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ERIC Number: ED150082
Record Type: RIE
Publication Date: 1977
Pages: 30
Abstractor: N/A
Reference Count: 0
Anthropologists and Policy-Relevant Research: The Case for Accountability.
Freeman, Milton M. R.
Anthropology research should be relevant to public policy formation. If anthropologists continue to produce research which reflects a "detached observer" perspective, their studies will not enjoy widespread credibility. The use of policy-relevant anthropology (applied anthropology) will depend in large part on the efforts of anthropologists toward making their value biases and research documentation public. One area in which social relevance is particularly clear is ecological anthropology. This relevance is exemplified by widespread public concern over wilderness, recreation areas, rights of native peoples, and depletion of natural resources. Anthropologists can contribute to policy formation by critically approaching an issue, objectively evaluating the data, and providing information to policy makers. A case in point is a 1973 controversy between an Inuit Indian community and an oil company consortium over exploration rights on Bathurst Island, Canada. In this situation, anthropologists re-evaluated evidence relating to ecological damage and provided documentation to policy makers. The conclusion is that anthropologists share the responsibility of all scientists to create an informed public opinion and to undertake research in accordance with this objective. Conversely, anthropologists should avoid endorsement of policy-relevant issues prior to adequate scientific study of the problem. (Author/DB)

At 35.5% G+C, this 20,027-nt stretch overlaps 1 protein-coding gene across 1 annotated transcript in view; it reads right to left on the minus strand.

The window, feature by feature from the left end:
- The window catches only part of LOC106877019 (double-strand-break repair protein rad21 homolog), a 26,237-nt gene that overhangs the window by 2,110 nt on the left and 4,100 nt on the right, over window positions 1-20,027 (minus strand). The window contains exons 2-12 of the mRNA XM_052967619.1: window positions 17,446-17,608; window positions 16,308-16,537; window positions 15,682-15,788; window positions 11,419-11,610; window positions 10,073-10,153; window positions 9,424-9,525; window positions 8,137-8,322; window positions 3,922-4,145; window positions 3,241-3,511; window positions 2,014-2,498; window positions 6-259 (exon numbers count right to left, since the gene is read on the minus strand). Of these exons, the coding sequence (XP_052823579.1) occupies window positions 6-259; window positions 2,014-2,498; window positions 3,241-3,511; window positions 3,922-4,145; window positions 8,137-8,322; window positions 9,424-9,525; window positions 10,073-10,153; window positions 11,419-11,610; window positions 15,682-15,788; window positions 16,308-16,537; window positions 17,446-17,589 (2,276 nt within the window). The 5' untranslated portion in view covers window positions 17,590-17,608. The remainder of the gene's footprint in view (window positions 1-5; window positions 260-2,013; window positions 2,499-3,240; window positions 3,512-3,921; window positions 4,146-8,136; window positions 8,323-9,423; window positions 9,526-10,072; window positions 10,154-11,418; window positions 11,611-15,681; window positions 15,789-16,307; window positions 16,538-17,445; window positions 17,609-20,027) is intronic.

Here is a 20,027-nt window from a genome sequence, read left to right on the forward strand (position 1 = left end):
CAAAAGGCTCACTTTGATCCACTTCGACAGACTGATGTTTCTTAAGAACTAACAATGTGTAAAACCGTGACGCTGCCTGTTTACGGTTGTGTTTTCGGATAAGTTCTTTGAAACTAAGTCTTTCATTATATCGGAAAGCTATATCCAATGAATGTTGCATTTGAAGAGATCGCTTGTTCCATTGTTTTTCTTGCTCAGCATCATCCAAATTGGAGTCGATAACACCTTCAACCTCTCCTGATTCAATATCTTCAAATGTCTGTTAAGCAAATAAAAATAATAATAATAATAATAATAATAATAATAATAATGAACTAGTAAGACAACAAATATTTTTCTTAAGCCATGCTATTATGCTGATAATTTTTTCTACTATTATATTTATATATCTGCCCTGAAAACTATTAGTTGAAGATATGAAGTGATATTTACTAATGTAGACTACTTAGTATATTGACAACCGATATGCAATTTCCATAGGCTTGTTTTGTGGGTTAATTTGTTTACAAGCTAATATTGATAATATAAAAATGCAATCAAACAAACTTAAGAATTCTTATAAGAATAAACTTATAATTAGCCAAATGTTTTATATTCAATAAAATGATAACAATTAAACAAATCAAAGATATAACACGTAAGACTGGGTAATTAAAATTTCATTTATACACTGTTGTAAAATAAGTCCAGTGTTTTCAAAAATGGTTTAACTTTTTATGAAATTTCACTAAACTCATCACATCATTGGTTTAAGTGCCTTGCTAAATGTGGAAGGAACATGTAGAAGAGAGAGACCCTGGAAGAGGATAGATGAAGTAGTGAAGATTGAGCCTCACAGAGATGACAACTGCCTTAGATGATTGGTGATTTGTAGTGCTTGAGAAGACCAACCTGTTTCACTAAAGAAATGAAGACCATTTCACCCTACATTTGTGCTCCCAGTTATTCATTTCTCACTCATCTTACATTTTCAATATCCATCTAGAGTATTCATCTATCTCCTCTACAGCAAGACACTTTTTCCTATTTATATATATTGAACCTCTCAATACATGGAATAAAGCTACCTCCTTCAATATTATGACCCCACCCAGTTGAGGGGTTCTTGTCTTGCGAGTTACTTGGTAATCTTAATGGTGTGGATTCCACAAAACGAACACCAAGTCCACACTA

Publication Type: Books
Education Level: N/A
Audience: N/A
Language: N/A
Sponsor: N/A
Authoring Institution: N/A
Note: Reprinted from "Applied Anthropology in Canada", Proceedings No. 4, pp. 139-166